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Antique French marquetry Mahogany Mantle Clock c.1900

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Ref:07642
Price: £950.00
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A delighful French marquetry inlaid mahogany lancet-top mantel clock, C1900 in date.

With brass and silvered concave dial, Roman chapter ring and gilt rosette centre fronting an eight day spring driven French movement with gong strike..

The mahogany case has been beautifully inlaid with urns, garlands of flowers and stands on elegant small brass bun feet. It comes complete with the original winding key.

Add a touch of class to your mantle with this exquisite antique clock.

 

Condition:

This clock is in excellent working condition, the movement having been cleaned and serviced, the mahogany case having been polished,  in our workshops, please see photos for confirmation.

Dimensions in cm:

Height 33 x Width 24 x Depth 13

Dimensions in inches:

Height 1 foot, 1 inch x Width 9 inches x Depth 5 inches

Angelica Kauffman, RA (1741 - 1807)

was a Swiss-born Austrian Neoclassical painter who had a successful career in London and Rome. Though born as "Kauffmann", Kauffman is the preferred spelling of her name in English; it is the form she herself used most in signing her correspondence, documents and paintings.

While Kauffman produced many types of art, she identified herself primarily as a history painter, an unusual designation for a woman artist in the 18th century. History painting, was considered the most elite and lucrative category in academic painting during this time period. Under the direction of Sir Joshua Reynolds, the Royal Academy made a strong effort to promote history painting to a native audience who were more interested in commissioning and buying portraits and landscapes.

Despite the popularity that Kauffman enjoyed in British society and her success as an artist, she was disappointed by the relative apathy that the British had towards history painting. Ultimately she left Britain for the continent, where history painting was better established, held in higher esteem and patronized.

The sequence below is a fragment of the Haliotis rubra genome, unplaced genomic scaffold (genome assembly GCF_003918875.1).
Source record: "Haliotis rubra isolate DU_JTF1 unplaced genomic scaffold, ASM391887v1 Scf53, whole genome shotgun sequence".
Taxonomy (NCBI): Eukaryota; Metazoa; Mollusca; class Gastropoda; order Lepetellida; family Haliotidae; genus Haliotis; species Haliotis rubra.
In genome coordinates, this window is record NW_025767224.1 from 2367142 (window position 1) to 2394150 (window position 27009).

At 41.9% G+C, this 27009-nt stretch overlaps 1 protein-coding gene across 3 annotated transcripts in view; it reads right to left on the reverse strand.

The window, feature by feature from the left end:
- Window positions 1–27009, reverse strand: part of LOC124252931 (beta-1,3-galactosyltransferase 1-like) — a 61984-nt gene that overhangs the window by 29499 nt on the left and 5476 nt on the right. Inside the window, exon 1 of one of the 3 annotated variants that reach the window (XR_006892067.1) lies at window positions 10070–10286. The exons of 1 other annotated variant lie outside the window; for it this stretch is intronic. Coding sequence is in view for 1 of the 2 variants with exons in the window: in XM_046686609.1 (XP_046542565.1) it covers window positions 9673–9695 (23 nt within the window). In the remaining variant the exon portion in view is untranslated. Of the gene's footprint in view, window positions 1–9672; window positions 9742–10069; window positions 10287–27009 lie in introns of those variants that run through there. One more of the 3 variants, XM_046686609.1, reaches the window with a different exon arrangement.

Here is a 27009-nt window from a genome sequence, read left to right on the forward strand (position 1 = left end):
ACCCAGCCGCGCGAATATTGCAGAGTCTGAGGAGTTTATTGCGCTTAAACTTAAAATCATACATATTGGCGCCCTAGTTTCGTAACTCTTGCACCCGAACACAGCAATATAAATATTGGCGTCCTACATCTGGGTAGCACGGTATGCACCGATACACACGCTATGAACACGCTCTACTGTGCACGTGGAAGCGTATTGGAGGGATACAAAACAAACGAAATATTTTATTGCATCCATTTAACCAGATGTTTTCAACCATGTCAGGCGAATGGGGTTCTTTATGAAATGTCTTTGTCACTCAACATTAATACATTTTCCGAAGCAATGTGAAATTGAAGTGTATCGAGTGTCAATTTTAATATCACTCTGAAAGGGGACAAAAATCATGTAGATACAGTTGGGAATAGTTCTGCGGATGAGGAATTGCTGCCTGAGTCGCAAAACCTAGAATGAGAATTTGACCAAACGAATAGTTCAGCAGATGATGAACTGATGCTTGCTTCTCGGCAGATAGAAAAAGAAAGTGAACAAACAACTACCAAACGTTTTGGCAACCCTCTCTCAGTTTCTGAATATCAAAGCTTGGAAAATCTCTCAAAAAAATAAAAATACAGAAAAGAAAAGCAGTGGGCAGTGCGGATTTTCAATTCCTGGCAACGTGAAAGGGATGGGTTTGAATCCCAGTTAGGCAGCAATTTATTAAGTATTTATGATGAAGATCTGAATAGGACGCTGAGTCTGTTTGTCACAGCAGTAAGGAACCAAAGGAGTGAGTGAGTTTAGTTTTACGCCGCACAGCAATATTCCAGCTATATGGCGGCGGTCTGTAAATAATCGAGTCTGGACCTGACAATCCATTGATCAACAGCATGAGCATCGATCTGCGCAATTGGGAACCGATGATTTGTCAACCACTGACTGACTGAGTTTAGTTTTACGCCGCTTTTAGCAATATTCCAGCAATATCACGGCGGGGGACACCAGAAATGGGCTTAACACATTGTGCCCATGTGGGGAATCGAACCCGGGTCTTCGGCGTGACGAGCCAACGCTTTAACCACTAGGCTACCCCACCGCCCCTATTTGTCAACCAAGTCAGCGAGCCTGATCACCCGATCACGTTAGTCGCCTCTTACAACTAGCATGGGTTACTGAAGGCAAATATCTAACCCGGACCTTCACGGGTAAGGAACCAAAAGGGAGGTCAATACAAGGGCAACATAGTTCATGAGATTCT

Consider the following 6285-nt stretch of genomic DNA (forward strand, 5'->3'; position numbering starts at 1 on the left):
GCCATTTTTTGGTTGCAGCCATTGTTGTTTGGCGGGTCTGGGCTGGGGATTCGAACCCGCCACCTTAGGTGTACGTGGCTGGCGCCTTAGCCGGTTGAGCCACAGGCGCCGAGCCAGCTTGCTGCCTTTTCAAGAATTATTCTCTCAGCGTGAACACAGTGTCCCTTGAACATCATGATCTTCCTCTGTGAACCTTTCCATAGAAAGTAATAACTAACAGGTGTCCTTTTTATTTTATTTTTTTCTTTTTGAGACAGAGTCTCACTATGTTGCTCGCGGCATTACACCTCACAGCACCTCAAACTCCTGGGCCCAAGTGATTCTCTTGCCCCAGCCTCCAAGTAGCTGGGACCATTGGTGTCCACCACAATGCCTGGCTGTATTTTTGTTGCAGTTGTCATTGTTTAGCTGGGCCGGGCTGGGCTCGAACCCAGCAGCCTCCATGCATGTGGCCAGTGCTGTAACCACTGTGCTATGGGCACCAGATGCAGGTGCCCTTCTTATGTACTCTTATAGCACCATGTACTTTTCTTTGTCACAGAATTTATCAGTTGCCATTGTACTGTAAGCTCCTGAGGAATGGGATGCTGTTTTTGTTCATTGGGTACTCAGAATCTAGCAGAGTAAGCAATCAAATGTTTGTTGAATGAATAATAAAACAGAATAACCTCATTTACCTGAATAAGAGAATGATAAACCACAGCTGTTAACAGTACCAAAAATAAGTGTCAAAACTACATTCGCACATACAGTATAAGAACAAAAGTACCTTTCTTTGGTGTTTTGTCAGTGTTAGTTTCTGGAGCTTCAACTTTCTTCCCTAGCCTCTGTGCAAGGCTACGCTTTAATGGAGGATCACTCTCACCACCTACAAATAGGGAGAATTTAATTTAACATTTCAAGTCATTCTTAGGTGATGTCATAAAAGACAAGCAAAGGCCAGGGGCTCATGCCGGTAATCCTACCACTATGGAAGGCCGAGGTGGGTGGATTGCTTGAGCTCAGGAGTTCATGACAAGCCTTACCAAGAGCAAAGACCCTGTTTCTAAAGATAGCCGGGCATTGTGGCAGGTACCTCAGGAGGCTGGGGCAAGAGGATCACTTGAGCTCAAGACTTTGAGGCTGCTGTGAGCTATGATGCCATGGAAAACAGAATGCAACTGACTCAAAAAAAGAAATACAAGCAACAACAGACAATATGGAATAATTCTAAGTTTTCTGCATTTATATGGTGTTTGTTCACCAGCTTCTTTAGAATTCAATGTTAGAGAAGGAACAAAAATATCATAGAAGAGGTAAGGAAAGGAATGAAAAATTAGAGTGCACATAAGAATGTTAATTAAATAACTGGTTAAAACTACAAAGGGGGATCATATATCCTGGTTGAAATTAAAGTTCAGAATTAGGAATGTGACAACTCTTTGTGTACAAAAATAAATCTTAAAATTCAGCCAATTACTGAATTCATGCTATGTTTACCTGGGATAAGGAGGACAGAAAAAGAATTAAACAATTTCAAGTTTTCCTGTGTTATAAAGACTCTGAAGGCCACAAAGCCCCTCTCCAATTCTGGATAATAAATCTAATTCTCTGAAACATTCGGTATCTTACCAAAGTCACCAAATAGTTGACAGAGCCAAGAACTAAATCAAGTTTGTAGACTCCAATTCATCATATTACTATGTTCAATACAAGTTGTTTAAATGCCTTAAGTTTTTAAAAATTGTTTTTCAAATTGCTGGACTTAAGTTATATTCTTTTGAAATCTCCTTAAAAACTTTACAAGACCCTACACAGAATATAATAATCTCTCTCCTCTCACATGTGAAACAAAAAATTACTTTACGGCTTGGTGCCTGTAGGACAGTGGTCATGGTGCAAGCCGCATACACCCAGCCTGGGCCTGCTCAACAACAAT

The works of Angelica Kauffman have retained their reputation. By 1911, rooms decorated with her work were still to be seen in various quarters. At Hampton Court was a portrait of the duchess of Brunswick; in the National Portrait Gallery, a self-portrait. There were other pictures by her at Paris, at Dresden, in the Hermitage at St Petersburg, in the Alte Pinakothek atMunich, in Kadriorg Palace, Tallinn (Estonia).

Satinwood

is a hard and durable wood with a satinlike sheen, much used in cabinetmaking, especially in marquetry. It comes from two tropical trees of the family Rutaceae (rue family). East Indian or Ceylon satinwood is the yellowish or dark-brown heartwood of Chloroxylon swietenia.

The lustrous, fine-grained, usually figured wood is used for furniture, cabinetwork, veneers, and backs of brushes. West Indian satinwood, sometimes called yellow wood, is considered superior. It is the golden yellow, lustrous, even-grained wood found in the Florida Keys and the West Indies.

It has long been valued for furniture. It is also used for musical instruments, veneers, and other purposes. Satinwood is classified in the division Magnoliophyta, class Magnoliopsida, order Sapindales, family Rutaceae.

Our reference: 07642

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The item must be returned in its original packaging and condition.

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